When I was asked whether I would consider becoming the chairman of Dairy UK, I did not answer ‘yes’ immediately.
I felt I had to consider what the organisation had achieved and could achieve as the voice of the industry and also, more importantly, the industry’s position and direction. It didn’t take long to conclude that both have a lot more going for them than against that the glass (of milk of course) is half full, rather than half empty.
It’s true we operate in a climate that is too adversarial, but we have made substantial progress - and collaboration and consensus really are the way to achieve that common goal of a sustainable and profitable supply chain.
That said, I do not underestimate the root causes of confrontation for a minute. Dairy farmers work incredibly hard, and the returns when the milk price is low make life very difficult.
We all know there is no magic wand to resolve the issue of milk price. Dairy UK can’t do it, groups of dairy companies certainly cannot and major retailers operate within as competitive a sector as dairy companies. What we can do is to help create the best environment for businesses to succeed.
With so much market volatility, there’s little doubt the road to stability and profitability will be a bumpy ride. That’s without taking into consideration the battle to preserve the nutritional integrity of dairy products in the face of pressure from the anti-dairy lobby, the most immediate challenge we must address.
Product labelling is changing throughout the EU. We must ensure provide full transparency on origin and communicate the full nutritional profile of our products, while respecting public health agendas. It’s harder to do this in the UK than in the other EU countries.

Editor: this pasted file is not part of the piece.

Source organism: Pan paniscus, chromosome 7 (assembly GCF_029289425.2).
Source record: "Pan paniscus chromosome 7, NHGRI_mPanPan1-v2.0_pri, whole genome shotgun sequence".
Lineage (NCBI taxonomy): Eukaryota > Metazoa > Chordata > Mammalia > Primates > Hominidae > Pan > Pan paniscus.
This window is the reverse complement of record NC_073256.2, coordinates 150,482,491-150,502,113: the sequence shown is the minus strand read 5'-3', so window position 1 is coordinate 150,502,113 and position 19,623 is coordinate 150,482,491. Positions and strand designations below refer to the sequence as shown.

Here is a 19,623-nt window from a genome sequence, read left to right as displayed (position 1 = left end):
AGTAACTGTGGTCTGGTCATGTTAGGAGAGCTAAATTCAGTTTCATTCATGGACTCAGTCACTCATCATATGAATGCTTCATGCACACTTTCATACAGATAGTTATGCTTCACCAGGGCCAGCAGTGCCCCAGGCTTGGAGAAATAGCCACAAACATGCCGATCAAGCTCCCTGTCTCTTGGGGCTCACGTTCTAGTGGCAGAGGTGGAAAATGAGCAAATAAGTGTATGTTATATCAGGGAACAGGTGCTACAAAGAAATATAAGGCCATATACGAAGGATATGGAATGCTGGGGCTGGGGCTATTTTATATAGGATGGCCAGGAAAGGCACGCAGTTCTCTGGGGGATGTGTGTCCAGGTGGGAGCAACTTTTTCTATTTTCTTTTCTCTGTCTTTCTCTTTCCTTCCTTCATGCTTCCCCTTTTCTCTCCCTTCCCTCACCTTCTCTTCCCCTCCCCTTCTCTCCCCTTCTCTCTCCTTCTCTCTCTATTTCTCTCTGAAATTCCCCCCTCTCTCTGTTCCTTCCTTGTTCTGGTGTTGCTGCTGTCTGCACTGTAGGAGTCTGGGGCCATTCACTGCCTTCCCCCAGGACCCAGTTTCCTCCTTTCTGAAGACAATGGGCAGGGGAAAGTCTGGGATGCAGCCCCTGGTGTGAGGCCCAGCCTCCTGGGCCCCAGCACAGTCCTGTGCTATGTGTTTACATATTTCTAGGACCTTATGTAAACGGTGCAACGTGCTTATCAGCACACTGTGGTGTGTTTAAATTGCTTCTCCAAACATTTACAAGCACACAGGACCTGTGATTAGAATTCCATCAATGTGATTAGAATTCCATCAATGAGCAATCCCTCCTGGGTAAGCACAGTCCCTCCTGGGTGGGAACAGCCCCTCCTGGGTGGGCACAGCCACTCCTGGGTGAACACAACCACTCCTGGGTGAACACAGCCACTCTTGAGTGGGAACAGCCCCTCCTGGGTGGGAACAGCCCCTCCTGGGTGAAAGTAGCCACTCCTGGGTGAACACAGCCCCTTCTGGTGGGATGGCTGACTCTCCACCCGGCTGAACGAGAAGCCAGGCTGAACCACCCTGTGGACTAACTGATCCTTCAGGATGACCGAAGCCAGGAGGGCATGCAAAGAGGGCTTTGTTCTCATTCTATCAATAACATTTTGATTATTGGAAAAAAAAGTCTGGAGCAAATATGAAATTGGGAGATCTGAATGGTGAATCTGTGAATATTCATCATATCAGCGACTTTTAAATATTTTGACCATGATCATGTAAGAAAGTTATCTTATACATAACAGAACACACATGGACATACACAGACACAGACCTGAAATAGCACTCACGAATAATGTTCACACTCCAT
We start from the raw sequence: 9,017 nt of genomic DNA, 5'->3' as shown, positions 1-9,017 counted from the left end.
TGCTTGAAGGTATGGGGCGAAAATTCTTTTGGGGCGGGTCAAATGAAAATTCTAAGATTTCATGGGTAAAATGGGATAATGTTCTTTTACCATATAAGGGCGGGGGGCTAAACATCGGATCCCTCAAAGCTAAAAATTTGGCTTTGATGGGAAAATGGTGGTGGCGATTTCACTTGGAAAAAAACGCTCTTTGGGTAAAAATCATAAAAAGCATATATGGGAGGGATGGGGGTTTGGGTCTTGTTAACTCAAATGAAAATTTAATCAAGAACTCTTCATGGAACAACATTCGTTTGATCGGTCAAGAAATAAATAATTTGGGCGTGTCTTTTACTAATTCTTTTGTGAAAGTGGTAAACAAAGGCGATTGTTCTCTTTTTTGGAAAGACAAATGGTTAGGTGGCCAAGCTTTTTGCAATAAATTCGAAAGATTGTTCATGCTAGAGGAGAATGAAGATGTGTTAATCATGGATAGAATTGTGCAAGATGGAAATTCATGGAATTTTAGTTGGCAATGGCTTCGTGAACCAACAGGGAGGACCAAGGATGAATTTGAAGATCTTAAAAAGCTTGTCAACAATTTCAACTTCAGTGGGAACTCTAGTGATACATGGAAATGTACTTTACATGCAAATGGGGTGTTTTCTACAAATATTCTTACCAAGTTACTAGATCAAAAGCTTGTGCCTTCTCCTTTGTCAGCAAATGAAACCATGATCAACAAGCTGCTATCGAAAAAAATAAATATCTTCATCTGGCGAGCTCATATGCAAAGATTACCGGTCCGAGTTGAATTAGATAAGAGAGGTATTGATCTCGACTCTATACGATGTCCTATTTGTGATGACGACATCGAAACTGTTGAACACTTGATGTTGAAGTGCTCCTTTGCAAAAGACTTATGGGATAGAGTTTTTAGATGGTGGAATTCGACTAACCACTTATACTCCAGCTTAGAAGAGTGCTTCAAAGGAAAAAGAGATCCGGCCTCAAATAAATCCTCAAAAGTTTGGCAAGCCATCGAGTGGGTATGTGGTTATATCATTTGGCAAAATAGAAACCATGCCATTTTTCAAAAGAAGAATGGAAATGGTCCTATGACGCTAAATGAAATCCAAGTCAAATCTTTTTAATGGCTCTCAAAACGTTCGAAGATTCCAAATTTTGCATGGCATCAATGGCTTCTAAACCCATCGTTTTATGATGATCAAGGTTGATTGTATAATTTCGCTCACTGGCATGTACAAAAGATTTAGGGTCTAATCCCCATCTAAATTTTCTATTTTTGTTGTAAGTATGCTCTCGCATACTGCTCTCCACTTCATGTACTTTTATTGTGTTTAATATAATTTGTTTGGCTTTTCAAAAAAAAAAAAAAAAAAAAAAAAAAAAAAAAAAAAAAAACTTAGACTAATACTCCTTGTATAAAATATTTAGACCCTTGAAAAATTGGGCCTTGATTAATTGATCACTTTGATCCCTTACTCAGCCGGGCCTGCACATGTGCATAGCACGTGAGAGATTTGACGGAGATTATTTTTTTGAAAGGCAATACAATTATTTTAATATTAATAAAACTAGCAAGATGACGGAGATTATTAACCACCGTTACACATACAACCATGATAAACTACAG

” The glass (of milk, of course) is half full, rather than half empty”
I believe Dairy UK can meet these challenges. First, the industry has a fundamental strength in that supply of and demand for UK dairy products is very healthy. Second, the UK dairy industry is one of the best in the world. It is sophisticated and innovative. Our environmental performance is progressive and our milk contracts are well ahead of the game in quality.
Nevertheless, we must continue to learn from other countries as well as drive the global agenda, as we have done with the Dairy Roadmap, which is still the global blueprint for managing environmental sustainability.
Dairy UK also drove discussions that led to the establishment of the Voluntary Code of Practice, another example of where we have led the process of change in Europe.
Under my leadership, Dairy UK will strive to ensure that dairy businesses are as free from bureaucracy as possible and help them make the right environmental decisions as well as secure the best possible returns, whether here or abroad.
Finally, as an industry and an organisation, we must continue to put the interests of consumers first. Our fate lies in their hands, and keeping them firmly mind - throughout the supply chain - will stand us in good stead as we go forward.
Billy Keane is chairman of Dairy UK